News / Asia

US Officials Urge Congress to Support Aid for Pakistan

Under Secretary of Defense for Policy, Michele Flournoy (undated photo)
Under Secretary of Defense for Policy, Michele Flournoy (undated photo)
Al Pessin

Senior U.S. officials urged Congress on Thursday to support long-term military and civilian security assistance for Pakistan, which they say has been essential for the U.S.-led fight against global terrorism.  Members of Congress from both political parties were generally supportive of the plan, with some urging faster movement particularly in providing new helicopters for Pakistan's military.  

The Under Secretary of Defense for Policy, Michele Flournoy, told the House of Representatives Armed Services Committee the level of importance the Obama administration attaches to defense cooperation with Pakistan.

"Mr. Chairman, distinguished members, our partnership with Pakistan is fraught with challenges, but it remains vital to our overall goal of disrupting, dismantling and defeating al-Qaida and enhancing stability in a critical region," said Michele Flournoy.

Committee members were supportive, and urged action to further increase educational opportunities for Pakistani officers at U.S. military schools, and faster movement to provide Pakistan with key military hardware, particularly helicopters.

Again, Michele Flournoy:

"This is something we are in discussion with them on with regard to a five-year defense plan that we are working with them to develop in a multi-year approach to security assistance and FMF [Foreign Military Financing]," she said. "They haven't made a decision yet on that, but it is something we are actively discussing with them, and I think they are very open to, frankly."

Flournoy said the United States faces several challenges in its effort to renew its defense relationship with Pakistan, which was dormant for many years.  She said the problems include limited Pakistani capability, particularly to sustain control in areas after it flushes out militants, distrust caused by the U.S. pullout from the region in the 1990s and some disagreement over the seriousness of the militant threat, although she said that problem is easing.

At the same time, Flournoy reported that increased U.S. and allied operations in southern Afghanistan and coordinated Pakistani operations in its western region are making life difficult for insurgents who used to operate more freely on both sides of the border.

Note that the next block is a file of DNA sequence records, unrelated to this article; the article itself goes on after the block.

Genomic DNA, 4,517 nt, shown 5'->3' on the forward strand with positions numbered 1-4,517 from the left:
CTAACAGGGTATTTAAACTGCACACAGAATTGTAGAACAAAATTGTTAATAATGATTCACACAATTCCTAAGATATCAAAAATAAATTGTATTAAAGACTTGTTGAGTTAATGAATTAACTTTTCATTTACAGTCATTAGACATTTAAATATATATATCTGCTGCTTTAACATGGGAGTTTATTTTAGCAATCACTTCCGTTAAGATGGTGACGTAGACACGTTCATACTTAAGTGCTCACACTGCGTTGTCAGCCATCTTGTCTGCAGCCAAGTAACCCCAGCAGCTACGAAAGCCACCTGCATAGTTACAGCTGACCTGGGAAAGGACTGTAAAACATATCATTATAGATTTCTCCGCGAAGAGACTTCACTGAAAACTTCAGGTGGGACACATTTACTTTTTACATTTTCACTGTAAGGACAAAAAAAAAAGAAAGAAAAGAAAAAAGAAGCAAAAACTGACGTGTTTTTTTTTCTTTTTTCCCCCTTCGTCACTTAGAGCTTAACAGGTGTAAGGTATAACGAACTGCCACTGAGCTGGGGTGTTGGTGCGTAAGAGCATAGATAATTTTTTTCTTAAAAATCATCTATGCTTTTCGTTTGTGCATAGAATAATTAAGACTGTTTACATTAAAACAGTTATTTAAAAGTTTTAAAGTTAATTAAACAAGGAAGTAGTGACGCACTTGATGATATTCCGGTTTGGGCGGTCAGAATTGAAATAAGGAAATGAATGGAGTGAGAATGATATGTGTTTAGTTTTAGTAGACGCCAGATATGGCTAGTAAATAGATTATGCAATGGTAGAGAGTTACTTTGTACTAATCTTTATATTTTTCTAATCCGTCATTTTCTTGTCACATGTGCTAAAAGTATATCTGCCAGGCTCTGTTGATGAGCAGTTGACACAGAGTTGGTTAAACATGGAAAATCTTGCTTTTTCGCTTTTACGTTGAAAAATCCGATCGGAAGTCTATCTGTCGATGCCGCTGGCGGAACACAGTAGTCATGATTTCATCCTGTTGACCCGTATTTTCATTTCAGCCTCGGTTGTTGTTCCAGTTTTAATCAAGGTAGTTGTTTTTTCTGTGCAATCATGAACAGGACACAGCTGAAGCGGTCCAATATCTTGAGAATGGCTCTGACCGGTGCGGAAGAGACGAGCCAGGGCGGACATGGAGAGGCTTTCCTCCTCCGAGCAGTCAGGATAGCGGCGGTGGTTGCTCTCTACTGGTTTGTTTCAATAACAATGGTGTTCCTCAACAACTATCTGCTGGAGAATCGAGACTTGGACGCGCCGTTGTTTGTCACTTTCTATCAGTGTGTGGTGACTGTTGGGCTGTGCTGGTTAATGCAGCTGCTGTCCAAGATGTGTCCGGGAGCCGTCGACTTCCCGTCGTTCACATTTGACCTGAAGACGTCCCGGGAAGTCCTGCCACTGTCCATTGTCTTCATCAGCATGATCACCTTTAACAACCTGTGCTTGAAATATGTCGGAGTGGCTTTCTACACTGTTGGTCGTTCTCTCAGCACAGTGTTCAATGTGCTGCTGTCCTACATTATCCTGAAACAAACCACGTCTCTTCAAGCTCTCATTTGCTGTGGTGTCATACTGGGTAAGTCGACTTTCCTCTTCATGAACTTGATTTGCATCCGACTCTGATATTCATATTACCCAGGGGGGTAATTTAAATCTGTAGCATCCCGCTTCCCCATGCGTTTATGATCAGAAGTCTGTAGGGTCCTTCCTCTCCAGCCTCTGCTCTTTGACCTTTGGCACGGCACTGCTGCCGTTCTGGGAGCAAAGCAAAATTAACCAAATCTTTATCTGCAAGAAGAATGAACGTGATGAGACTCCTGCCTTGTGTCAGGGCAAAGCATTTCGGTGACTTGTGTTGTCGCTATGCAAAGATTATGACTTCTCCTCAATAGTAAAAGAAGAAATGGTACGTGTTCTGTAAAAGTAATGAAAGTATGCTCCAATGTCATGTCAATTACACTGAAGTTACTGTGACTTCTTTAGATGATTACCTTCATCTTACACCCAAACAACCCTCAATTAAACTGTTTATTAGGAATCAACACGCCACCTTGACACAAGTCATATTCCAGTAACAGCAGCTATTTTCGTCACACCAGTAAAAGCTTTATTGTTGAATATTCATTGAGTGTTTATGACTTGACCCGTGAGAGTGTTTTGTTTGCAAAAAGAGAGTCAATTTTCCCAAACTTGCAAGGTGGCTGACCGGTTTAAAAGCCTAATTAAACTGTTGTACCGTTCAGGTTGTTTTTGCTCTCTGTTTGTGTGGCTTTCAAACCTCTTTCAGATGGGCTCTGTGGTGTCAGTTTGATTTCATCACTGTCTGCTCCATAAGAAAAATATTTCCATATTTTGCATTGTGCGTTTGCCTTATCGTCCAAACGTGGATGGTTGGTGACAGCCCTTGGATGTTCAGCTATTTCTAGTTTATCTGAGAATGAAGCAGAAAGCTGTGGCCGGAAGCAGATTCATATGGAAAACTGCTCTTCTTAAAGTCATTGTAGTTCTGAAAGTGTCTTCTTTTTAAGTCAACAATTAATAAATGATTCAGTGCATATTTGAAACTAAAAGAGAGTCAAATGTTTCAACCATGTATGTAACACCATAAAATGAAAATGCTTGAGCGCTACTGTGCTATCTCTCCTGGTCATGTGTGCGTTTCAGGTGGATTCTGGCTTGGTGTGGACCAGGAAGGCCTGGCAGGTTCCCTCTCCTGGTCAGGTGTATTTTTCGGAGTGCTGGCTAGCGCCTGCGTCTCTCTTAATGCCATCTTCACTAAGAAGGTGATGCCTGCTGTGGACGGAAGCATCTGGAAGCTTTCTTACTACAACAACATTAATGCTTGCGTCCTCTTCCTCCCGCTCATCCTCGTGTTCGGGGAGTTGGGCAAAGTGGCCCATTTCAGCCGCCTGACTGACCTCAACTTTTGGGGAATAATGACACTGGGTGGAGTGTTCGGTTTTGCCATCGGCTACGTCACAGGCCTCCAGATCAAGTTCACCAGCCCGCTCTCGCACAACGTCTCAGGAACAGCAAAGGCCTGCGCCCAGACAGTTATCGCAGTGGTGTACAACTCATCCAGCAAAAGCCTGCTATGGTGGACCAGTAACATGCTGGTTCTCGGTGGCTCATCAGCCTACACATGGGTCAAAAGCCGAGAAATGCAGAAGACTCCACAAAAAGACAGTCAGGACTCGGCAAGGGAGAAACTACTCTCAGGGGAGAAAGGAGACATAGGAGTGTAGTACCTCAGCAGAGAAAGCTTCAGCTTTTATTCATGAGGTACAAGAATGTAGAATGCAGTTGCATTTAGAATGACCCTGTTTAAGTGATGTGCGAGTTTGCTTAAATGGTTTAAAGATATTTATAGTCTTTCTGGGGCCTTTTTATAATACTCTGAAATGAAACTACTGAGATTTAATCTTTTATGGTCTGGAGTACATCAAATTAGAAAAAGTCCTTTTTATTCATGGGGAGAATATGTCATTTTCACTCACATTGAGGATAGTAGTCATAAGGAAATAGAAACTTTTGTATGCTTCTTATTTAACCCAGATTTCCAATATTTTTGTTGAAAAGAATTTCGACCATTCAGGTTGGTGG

"I think all of that is starting to have a cumulative effect that is creating a lot of rethinking inside elements of the insurgency on both sides of the border," said Flournoy. "And that's exactly the kind of rethinking we want to stimulate."

Flournoy and other senior officials who spoke to the committee urged House members to provide funding for billions of dollars of planned U.S. military and civilian aid to Pakistan during the next five years.  

You May Like

Video Protests Continue in Ferguson, Spread to Other US Cities

Missouri officials say deployment of more than 2,000 National Guard soldiers helps curb second night of rampant arson and looting in Midwestern town More

Video Ebola, Crackdown on Illegals Hit Business in Guangzhou

Chinese city has largest community of Africans in Asia More

Video Legendary Lebanese Actress, Singer Sabah Dies at 87

Music and film diva, affectionately called 'Sabbouha' by millions of her fans, performed at Carnegie Hall in New York, Royal Albert Hall in London, Olympia in Paris, Sydney Opera House in Sydney More

This forum has been closed.
Comments
     
There are no comments in this forum. Be first and add one

Featured Videos

Your JavaScript is turned off or you have an old version of Adobe's Flash Player. Get the latest Flash player.
Aung San Suu Kyi: Myanmar Opposition to Keep Pushing for Constitutional Changei
X
November 24, 2014 10:09 PM
Myanmar opposition leader Aung San Suu Kyi says she and her supporters will continue pushing to amend a constitutional clause that bars her from running for president next year. VOA's Than Lwin Htun reports from the capital Naypyitaw in this report narrated by Colin Lovett.
Video

Video Aung San Suu Kyi: Myanmar Opposition to Keep Pushing for Constitutional Change